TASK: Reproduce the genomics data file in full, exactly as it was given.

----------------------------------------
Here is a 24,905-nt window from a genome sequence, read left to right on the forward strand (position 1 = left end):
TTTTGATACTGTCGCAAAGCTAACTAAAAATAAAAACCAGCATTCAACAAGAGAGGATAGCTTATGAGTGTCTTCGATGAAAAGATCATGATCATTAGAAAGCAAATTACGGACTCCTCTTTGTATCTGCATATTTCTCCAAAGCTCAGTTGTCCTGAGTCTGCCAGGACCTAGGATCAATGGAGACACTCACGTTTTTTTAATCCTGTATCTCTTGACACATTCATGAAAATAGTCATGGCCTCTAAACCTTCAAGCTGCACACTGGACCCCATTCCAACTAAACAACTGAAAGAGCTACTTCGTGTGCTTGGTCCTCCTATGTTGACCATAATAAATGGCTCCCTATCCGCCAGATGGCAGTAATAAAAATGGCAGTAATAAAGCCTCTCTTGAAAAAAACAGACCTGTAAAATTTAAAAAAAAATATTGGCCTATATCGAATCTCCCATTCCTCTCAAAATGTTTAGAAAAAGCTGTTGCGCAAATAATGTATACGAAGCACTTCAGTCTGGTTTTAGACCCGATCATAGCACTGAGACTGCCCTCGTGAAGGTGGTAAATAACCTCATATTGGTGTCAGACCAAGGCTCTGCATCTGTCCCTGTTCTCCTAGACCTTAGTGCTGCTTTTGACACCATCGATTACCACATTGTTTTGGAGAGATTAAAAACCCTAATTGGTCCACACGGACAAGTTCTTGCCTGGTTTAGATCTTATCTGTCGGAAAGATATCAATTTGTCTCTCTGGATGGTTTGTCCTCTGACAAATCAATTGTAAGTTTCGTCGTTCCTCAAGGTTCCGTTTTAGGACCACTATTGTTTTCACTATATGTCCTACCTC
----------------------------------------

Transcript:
Here is a 24,905-nt window from a genome sequence, read left to right on the forward strand (position 1 = left end):
TTTTGATACTGTCGCAAAGCTAACTAAAAATAAAAACCAGCATTCAACAAGAGAGGATAGCTTATGAGTGTCTTCGATGAAAAGATCATGATCATTAGAAAGCAAATTACGGACTCCTCTTTGTATCTGCATATTTCTCCAAAGCTCAGTTGTCCTGAGTCTGCCAGGACCTAGGATCAATGGAGACACTCACGTTTTTTTAATCCTGTATCTCTTGACACATTCATGAAAATAGTCATGGCCTCTAAACCTTCAAGCTGCACACTGGACCCCATTCCAACTAAACAACTGAAAGAGCTACTTCGTGTGCTTGGTCCTCCTATGTTGACCATAATAAATGGCTCCCTATCCGCCAGATGGCAGTAATAAAAATGGCAGTAATAAAGCCTCTCTTGAAAAAAACAGACCTGTAAAATTTAAAAAAAAATATTGGCCTATATCGAATCTCCCATTCCTCTCAAAATGTTTAGAAAAAGCTGTTGCGCAAATAATGTATACGAAGCACTTCAGTCTGGTTTTAGACCCGATCATAGCACTGAGACTGCCCTCGTGAAGGTGGTAAATAACCTCATATTGGTGTCAGACCAAGGCTCTGCATCTGTCCCTGTTCTCCTAGACCTTAGTGCTGCTTTTGACACCATCGATTACCACATTGTTTTGGAGAGATTAAAAACCCTAATTGGTCCACACGGACAAGTTCTTGCCTGGTTTAGATCTTATCTGTCGGAAAGATATCAATTTGTCTCTCTGGATGGTTTGTCCTCTGACAAATCAATTGTAAGTTTCGTCGTTCCTCAAGGTTCCGTTTTAGGACCACTATTGTTTTCACTATATGTCCTACCTC